Kung-fu is not a genre of action film that I am often drawn to. Even… MoreKung-fu is not a genre of action film that I am often drawn to. Even when I saw the trailer for "The Grandmaster", I wrote it off slightly, but the pacing, the storytelling, and the lore of Ip Man achieves greatness no matter what the genre. Nominated for two Academy Awards, in Best Costume Design and Best Cinematography, the film reaches admirable levels of both, but reaches much further, producing amazing performances and an intriguing story of a nation divided and a man that is less a hero and more a temple of martial arts knowledge. A man that weathered the storm and went on to teach the greats, including one of the most popular martial artists of our time, Bruce Lee.
Beginning in the pouring rain, we are subject to witness Ip Man (played by Tony Leung Chiu-Wai) fight a number of combatants. Kung-fu is hard enough to catch on film correctly, but it becomes a dance for Le Sourd, involving the camera movements gliding gracefully along the masters as they battle one another from room to room from street to street. With the camera dancing alongside the fighters, producing rich visuals throughout the choreography of fighting, it's hard to deny the actors in these roles, convincing the audience that they are grandmasters, indeed. Soon, Gong Yutian (Wang Qingxiang) from the North arrives in the South to announce his retirement and his successor, but places a challenge for a South successor as well. With Ip Man picked to represent the other grandmasters, the passing of knowledge from a handful of fellow grandmasters commences in one of the most appealing bouts of storytelling of the film. Along with Gong Yutian comes his daughter Gong Er, played by the gorgeously talented Zhang Ziyi of "House Of Flying Daggers" and "Memoirs Of A Geisha" fame. Let the untouchable romance begin.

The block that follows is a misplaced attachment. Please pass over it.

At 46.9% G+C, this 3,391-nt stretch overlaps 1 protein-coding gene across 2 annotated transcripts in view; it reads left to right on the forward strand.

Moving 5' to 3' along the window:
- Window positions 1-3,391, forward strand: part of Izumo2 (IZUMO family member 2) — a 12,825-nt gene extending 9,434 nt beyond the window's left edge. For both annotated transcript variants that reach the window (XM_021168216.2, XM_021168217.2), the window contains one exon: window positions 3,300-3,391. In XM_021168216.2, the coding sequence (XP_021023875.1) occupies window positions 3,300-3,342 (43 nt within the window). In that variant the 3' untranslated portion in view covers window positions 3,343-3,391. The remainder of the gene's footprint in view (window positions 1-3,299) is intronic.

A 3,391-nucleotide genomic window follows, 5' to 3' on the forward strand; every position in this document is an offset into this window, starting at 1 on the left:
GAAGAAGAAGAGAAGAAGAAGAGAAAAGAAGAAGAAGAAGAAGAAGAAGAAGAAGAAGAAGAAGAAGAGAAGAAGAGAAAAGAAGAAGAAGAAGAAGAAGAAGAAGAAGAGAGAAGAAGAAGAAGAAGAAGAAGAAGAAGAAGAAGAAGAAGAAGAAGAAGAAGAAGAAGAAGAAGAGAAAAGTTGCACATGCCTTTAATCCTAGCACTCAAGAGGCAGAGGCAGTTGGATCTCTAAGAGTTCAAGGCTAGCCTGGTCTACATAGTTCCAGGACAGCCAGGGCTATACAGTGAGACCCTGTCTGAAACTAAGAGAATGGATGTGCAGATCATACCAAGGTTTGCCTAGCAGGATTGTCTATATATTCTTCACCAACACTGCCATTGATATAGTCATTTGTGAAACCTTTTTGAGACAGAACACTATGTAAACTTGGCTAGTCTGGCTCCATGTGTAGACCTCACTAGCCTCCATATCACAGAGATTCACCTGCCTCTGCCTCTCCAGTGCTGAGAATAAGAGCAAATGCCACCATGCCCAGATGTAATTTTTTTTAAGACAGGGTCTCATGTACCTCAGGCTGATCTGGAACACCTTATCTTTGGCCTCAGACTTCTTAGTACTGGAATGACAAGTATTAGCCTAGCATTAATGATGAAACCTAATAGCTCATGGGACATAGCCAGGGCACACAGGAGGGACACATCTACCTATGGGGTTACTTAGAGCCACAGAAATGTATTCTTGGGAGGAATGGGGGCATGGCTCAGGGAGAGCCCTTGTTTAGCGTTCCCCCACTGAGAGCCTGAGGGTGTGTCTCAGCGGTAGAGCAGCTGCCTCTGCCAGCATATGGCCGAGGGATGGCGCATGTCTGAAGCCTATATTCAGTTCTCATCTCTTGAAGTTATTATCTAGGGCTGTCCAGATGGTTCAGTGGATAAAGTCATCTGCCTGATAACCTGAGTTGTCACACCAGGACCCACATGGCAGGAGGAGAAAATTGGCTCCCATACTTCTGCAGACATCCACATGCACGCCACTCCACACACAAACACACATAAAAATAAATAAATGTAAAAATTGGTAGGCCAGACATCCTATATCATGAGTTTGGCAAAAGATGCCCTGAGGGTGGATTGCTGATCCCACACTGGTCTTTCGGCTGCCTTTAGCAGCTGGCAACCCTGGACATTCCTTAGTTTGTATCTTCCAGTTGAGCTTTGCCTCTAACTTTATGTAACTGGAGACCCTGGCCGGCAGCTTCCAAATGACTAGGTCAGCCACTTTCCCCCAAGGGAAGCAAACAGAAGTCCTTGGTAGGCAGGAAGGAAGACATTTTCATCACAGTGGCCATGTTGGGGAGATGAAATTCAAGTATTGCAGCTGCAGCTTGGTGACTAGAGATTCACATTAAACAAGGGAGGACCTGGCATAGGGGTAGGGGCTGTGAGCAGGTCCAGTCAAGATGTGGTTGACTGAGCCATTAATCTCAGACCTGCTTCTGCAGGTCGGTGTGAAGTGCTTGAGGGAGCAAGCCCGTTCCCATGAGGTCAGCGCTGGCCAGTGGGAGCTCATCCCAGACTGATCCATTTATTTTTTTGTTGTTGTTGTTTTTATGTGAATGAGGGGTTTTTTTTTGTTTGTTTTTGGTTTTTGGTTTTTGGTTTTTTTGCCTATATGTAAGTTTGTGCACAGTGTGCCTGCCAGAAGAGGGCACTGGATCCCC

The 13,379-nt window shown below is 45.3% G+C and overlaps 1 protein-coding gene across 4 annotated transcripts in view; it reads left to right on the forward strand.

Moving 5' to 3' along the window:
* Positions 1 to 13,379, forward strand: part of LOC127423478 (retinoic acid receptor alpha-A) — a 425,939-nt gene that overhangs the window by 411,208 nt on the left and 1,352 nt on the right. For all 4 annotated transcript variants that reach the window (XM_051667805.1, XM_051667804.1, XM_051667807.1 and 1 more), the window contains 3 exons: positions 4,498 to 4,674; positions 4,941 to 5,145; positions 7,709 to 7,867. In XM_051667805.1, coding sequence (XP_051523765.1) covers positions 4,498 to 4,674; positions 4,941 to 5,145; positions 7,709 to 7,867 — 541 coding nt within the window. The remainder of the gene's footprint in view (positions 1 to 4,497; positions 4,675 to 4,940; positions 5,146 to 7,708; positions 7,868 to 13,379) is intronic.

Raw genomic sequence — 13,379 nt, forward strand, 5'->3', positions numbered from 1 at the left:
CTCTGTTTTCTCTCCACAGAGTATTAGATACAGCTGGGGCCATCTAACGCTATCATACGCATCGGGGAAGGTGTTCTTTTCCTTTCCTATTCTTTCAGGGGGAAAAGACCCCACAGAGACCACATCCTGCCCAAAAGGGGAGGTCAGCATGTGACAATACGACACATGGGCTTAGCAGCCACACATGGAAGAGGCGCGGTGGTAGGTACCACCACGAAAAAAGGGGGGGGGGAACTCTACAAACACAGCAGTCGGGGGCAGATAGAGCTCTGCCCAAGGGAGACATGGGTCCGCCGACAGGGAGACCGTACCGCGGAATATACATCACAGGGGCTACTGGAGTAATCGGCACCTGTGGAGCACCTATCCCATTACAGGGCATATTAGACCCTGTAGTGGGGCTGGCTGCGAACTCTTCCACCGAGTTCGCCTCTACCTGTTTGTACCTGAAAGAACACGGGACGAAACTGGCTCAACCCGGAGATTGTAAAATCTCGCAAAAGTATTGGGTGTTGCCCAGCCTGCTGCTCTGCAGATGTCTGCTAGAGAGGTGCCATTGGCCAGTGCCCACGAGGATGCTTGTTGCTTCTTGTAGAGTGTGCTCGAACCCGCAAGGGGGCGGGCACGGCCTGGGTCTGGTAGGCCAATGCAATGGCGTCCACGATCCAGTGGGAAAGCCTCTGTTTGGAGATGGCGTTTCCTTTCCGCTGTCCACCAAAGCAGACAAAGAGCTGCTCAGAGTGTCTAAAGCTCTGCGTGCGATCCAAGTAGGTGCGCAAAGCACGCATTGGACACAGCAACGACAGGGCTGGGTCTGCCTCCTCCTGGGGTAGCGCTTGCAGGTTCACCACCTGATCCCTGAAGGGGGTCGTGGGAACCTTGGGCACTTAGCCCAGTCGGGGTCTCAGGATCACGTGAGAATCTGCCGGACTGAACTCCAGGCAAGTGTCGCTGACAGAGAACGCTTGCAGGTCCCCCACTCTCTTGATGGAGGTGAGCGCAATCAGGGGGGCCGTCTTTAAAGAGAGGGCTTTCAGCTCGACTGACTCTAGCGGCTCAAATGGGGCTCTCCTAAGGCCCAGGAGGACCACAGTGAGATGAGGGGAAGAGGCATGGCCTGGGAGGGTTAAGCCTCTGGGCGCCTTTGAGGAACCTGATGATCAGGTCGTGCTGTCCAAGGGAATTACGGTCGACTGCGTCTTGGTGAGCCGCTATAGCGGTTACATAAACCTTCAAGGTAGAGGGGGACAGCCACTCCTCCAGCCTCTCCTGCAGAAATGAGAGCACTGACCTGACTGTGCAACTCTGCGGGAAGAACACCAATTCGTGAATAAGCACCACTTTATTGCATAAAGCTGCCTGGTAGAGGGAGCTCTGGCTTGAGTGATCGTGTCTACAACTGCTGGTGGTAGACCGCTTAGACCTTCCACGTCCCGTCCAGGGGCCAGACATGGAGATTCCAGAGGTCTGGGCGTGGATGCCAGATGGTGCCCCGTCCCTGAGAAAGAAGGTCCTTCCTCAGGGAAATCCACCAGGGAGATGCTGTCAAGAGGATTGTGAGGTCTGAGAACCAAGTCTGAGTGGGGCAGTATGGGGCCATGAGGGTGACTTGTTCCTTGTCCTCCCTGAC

A battle of wits ensues between Ip Man and Gong Yutian, leaving Ip Man victorious. Sharing a few moments together, Ip Man and Gong Er decide to keep in touch, despite Ip Man already being married. The Second Sino-Japanese War of 1938 breaks out in the South, forcing Ip Man to take work in Hong Kong, never actually keeping in touch with Gong Er. The rest of the film plays out like a Greek tragedy. To top it all off, this entire film is based on some sort of fact, mythology if you will, despite its fantastical nature. With a convincing cast and visual styling that breathes authenticity, you forget you're watching a film and begin to experience the feeling of watching archival footage play in front of your eyes. The costumes are memorable in "The Grandmaster", especially that of the women, and in particular, the leading lady and her fur coats. But the costumes become part of the story as Ip Man brings to the audience's attention that he never wears suits, except for a single ID photo and the winter coats he purchases but then has to sell to feed his family. Zhang Ziyi, alone, is worth viewing the film for, on top of some of the most amazing displays of martial arts you'll ever see on film. Filled with impressive kung-fu battles and with some stellar scenes in the pouring rain, there is a distinct feel to the visuals in this film captured by Philippe Le Sourd and for that, "The Grandmaster" becomes a kung-fu film that breaks its boundaries and produces a period piece action film that I highly enjoyed.
Charles Dickens was a selfish man. "The Invisible Woman" depicts his… MoreCharles Dickens was a selfish man. "The Invisible Woman" depicts his true story courting of his mistress Ellen "Nelly" Ternan in 1857 while still married to his wife Catherine. With twenty-seven years separating the two of them, the film really depicts the relationship as heavily one-sided, placing Ellen in the predicament of always being the "other" woman, with no possibility of marriage and a life filled with solitude. Ralph Fiennes directs and stars as Dickens, playing the role with an exuberance that brings the character to new life. His multi-layered performance brings a new dynamic to the way you picture Dickens, making him a suave people pleaser, as well as a brooding creative type. For being one of the greatest writers of all time, you get the feeling Dickens is not very in touch with his emotions. Also, you begin to disassociate him with his body of work and realize the man had a life and before tabloids and entertainment news was a thing, gossip and newspapers were handed out from person to person.